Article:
Davis Pest Control: Beetles, Beetle Pest Control Davis

Let Pest Control Davis Rid Your Home of Beetles

Varied Carpet Beetles

Varied carpet beetles get their name from the rainbow of color on their backs.

Powderpost Beetles

Powderpost beetles lay their eggs in cracks of wood and the larvae tunnel into the surface, filling it with a very fine powder-like dust. Powderpost beetles have long, narrow, flat bodies that allow them to easily attack wood surfaces. These beetles are reddish-brown in color.

Merchant Grain Beetles

Merchant grain beetles are typically not found in grain products, but instead like to attack cereals, cake mixes, macaroni, cookies and chocolate. Merchant grain beetles are dark brown and have six saw-like teeth on each side of their bodies. They can grow to be one-eighth of an inch long and have very flat bodies.

Pill Bugs

Sowbugs and pillbugs are not insects but soil-dwelling crustaceans in the Isopod order, more closely related to crayfish than to insects. Isopods have a hard, shell-like covering that is made up of a series of segmented plates. Some isopods roll up into a ball when disturbed and are called pillbugs. Isopods have seven pairs of legs and are dark gray or brown but may be almost purple or blue just after molting.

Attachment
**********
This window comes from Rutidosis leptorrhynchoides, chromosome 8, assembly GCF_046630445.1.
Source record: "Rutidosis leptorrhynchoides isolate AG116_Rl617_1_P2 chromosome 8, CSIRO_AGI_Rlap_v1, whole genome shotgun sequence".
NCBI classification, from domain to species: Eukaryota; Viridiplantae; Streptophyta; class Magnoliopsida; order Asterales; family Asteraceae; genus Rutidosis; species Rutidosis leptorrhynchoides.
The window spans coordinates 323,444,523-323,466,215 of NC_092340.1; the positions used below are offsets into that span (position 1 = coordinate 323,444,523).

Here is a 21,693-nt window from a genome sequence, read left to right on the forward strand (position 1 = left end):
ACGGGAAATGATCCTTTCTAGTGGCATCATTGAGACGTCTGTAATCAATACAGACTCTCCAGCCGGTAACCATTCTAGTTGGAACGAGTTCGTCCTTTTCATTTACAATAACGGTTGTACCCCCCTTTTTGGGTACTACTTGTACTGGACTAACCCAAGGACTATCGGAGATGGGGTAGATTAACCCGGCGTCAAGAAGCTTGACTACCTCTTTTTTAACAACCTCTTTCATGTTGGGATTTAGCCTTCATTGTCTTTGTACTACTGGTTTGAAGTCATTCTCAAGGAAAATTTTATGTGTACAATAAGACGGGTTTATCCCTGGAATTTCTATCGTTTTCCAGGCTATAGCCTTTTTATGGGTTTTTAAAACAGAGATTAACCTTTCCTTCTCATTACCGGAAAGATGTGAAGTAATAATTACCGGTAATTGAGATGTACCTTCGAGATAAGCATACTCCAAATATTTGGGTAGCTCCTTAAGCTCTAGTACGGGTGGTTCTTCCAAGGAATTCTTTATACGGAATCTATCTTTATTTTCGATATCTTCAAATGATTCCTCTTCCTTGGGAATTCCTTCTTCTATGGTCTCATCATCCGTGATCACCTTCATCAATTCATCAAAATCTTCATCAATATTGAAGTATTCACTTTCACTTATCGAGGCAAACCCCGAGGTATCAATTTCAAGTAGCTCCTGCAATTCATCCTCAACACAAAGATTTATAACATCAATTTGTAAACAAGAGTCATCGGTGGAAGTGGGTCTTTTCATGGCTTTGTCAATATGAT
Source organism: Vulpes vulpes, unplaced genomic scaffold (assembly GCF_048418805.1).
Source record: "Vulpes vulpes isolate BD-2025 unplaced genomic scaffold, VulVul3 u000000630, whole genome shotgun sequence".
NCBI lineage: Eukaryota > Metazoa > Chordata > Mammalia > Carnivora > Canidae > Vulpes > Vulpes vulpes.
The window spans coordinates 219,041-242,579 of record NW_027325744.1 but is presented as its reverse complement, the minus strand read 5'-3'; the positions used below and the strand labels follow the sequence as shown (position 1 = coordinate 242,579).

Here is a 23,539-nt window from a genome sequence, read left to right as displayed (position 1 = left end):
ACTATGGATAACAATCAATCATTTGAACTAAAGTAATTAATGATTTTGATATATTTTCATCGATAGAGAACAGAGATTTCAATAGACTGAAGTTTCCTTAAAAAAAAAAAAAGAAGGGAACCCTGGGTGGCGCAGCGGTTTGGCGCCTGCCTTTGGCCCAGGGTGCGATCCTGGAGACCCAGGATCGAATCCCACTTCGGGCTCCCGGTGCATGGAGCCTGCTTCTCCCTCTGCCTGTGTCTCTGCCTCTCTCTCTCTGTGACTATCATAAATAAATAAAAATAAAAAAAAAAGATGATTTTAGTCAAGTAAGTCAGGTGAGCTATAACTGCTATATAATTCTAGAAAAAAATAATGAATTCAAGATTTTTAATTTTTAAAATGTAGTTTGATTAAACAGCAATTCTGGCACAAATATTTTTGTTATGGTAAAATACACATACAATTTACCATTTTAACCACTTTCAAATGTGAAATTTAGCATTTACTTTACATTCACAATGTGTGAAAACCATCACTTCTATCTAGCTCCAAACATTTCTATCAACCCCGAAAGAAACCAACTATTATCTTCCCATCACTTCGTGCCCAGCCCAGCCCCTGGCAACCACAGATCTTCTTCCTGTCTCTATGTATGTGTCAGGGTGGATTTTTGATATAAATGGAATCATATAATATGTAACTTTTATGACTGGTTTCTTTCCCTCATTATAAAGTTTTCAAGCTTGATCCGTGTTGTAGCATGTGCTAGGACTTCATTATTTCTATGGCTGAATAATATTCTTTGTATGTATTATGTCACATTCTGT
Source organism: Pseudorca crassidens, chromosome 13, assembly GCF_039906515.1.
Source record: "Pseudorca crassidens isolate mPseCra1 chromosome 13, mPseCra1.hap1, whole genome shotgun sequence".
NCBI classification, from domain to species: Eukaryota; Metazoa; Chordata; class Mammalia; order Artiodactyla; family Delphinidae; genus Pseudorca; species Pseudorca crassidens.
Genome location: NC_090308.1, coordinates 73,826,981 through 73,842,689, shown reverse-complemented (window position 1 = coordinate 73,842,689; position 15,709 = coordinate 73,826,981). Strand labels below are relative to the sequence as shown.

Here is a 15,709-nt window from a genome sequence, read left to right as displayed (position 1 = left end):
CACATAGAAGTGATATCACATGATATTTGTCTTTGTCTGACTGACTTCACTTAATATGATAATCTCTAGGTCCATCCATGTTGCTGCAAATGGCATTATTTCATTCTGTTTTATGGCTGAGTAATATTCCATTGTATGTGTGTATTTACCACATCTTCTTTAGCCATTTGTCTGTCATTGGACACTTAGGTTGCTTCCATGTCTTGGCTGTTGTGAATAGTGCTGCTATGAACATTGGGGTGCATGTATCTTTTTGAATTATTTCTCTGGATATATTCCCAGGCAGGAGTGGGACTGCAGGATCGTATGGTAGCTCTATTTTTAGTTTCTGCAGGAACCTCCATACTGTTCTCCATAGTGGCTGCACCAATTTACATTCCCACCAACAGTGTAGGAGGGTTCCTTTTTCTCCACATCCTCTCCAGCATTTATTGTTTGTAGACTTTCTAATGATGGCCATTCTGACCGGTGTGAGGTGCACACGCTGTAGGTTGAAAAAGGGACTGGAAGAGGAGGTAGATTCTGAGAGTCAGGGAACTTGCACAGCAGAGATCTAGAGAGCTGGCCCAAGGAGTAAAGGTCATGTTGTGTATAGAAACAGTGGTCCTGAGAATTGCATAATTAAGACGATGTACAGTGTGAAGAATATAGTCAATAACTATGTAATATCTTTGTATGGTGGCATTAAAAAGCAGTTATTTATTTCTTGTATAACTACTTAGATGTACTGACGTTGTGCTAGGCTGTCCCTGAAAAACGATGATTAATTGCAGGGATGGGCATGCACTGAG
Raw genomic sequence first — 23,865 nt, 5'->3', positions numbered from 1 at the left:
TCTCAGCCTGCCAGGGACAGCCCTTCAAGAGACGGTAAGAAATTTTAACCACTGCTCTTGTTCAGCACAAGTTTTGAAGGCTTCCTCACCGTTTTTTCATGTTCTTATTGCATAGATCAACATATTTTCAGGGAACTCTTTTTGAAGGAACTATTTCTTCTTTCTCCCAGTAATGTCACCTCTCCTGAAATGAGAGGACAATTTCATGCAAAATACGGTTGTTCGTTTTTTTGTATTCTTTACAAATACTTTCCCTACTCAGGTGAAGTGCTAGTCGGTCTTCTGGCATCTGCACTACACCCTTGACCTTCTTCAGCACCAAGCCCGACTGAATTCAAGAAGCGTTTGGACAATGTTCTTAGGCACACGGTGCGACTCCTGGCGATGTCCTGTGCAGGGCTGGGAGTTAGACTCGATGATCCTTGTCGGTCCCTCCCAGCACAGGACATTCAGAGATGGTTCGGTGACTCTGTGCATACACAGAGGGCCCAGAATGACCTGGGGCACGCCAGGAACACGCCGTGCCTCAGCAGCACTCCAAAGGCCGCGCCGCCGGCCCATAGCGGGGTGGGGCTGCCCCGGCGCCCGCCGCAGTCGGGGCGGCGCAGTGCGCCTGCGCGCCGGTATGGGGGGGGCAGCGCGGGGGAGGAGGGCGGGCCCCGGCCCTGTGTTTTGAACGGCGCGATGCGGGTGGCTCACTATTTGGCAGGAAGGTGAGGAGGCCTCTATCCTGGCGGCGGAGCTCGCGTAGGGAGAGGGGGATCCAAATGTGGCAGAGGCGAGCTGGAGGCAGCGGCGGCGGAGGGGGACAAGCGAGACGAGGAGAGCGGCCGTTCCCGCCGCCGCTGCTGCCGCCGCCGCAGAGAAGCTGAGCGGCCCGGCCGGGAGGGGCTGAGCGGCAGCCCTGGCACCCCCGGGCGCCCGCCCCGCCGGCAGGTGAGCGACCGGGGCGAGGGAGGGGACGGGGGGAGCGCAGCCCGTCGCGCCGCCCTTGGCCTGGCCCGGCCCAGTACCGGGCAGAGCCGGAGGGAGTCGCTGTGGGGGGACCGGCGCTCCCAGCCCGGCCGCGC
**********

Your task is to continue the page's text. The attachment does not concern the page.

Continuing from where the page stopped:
Stink Bugs

Several kinds of stink bugs feed on tomatoes, but all are similar in life history and damage. The most common species statewide is the consperse stink bug, which tends to be the most important species in the Sacramento and northern San Joaquin valleys. The redshouldered stink bug is considered the most prevalent species in the southern San Joaquin Valley. Chlorochroa sayi and C. uhleri are most prevalent on the west side of the San Joaquin Valley. The southern green stink bug, Nezara viridula, occurs in parts of the Sacramento and northern San Joaquin valleys, but is kept at relatively low levels by an imported parasite. Adult stink bugs are distinctly shield shaped and either brown or green. Some species have red, pink, or yellow markings. Adults overwinter on the ground under leaves, in orchards, legume crops, blackberries, or on certain weeds such as Russian thistle, mustards, and little mallow (cheeseweed). They become active in March and April and begin laying eggs at this time. Eggs are drum shaped with circular lids and are laid in clusters on foliage. Immatures resemble adults but do not have developed wings

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